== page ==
The Craft of Writing: 200 Most Common Words As Parts of Speech
Posted On February 10, 2016
Two hundred words are said to comprise eighty percent of all English sentences. Here is the list broken down into parts of speech. Why? Because you should know what weapons you are hurling at an unsuspecting public.
It’s been nigh many years when the nuns at my Catholic grammar school made me memorize parts of speech at the age of seven and had me parse sentences at the tender age of ten. Funny thing is that my children never had to struggle with such exercises. Instead they were immersed in “whole language” where they were encouraged to write and express themselves whether or not they knew how to wield words. This is such a stark contrast to me and my classmates having to copy compositions and types of letters out of books to learn how to write such things that it is no wonder that writers today use sentence fragments and feel perfectly comfortable using them.
Remember that the researchers at Stony Brook University determined that the most popular books had a greater percentage of nouns, adjectives, pronouns and prepositions than less popular books. Less popular works used a greater percentage of verbs and adverbs than popular books.
I grabbed the two hundred most commonly used words that form eighty percent of all English sentences. Then I separated them into parts of speech with some online help and whipped up the charts below.
I color coded the things, putting the lexically desirable words with green headers and “Danger Will Robinson” parts of speech in red. NOTE: This does not mean you don’t ever use the words in red. That would be silly. Just be aware of the number of times you use these words. In a balanced diet you eat all foods. In constructing your prose you need all of types of words but in the right proportions as illustrated in the chart above.
NOUNS, ADJECTIVES, PREPOSITIONS, PRONOUNS AND CONJUNCTIONS
Now, while nouns and adjectives are desirable to load up in quantities, these specific words below should be used sparingly. Why? These words are used so often that relying on them may result in tired prose.
Conjunctions, prepositions and pronouns are used in lesser by no less important degree than nouns and adjectives. While conjunctions are not on the chart above, the Stony Brook research paper did mention that more popular books used more conjunctions than less popular books.
VERBS, ADVERBS AND QUANTIFIERS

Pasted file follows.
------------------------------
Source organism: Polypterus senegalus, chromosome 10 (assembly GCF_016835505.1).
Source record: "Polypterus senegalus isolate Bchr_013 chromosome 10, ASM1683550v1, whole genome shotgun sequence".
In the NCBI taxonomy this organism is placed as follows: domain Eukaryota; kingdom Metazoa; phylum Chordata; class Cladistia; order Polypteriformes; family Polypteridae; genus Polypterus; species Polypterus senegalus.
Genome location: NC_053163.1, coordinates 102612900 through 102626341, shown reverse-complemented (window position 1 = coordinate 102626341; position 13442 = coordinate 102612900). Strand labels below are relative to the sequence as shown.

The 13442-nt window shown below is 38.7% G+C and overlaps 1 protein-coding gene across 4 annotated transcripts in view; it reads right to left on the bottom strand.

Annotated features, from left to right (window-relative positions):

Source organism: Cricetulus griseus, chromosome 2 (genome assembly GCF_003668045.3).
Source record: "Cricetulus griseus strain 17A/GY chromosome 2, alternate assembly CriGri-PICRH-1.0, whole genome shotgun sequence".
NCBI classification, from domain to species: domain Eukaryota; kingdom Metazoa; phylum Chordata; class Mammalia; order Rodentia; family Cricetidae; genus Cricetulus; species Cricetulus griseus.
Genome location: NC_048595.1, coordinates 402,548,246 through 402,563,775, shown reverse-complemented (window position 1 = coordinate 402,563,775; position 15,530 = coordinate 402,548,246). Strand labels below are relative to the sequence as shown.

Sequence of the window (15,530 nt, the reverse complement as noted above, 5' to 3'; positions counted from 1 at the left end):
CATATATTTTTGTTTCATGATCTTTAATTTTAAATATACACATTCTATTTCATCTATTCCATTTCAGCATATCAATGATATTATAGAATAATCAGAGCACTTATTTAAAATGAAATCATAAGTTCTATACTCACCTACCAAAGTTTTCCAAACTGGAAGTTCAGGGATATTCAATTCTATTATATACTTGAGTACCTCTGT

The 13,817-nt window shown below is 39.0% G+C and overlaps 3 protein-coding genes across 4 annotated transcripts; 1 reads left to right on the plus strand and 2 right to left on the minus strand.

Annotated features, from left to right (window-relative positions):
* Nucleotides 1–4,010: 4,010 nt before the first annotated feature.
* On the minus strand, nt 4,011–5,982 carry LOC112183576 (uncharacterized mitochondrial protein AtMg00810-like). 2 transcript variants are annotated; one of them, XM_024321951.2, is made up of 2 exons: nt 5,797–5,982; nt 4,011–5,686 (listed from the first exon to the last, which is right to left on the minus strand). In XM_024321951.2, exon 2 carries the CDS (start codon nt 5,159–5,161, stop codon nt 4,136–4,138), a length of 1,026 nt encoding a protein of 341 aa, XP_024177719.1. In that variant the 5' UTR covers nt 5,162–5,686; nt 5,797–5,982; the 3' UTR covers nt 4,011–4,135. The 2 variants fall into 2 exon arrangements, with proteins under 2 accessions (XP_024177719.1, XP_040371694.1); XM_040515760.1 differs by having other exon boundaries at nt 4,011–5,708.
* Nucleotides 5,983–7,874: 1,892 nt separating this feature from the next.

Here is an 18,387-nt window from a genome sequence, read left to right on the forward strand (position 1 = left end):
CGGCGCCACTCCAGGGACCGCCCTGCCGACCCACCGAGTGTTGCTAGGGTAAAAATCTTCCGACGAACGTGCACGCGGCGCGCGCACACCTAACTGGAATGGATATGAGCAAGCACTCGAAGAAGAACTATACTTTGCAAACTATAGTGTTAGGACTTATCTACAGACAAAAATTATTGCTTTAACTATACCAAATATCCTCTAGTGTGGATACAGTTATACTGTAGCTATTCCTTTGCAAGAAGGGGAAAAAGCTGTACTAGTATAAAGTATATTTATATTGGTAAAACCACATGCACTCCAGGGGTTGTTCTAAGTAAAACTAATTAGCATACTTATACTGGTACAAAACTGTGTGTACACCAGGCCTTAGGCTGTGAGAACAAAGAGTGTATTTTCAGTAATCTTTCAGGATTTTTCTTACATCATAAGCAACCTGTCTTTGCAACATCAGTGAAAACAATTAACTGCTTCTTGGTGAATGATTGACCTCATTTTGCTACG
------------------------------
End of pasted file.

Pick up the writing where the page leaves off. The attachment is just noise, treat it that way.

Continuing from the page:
We need verbs. They move the action along. But how many verbs to use? I think the real point of the Stony Brook paper is that not that books that are “less successful” don’t use verbs and adverbs more, they use nouns and adjectives less than what many readers find interesting.
Nowadays, there is a movement to cut the use of adverbs. Heck even Pro-Writers Aid advises to “use adverbs sparingly.” They advise using a stronger verb instead of using an adverb to prop up a weak verb.
Adverbs in tags (he said, she said) is now considered especially onerous. Tags are necessary in pegging the speaker in dialogue. However using adverbs to modify the tag slows the reader’s pace and reduces readibility These are called a “said bookisms.”
I personally find that reducing adverbs makes the prose glide more smoothly. But that doesn’t mean there isn’t a place for adverbs. Adverbs makes the reader stop and think. Use them when you want the reader to do that. You are the puppeteer, after all, bawahahahaha. Oh, sorry. Back on point.
Notice the little box that says quantifiers. Those little words. Use them as sparingly as possible. They are vague filler words and add nothing to what you are trying to express. In fact, viscously slash them from your drafts with your wordsmith’s sword laughing in glee at improving your prose so easily with so little effort.
Oh dear. Did I just use some of those words? Which only goes to show that all writing rules should be taken with a grain a salt and nothing replaces a writer’s brain in making word choices.
Use safe wordsmithery. Take your word choices well in hand.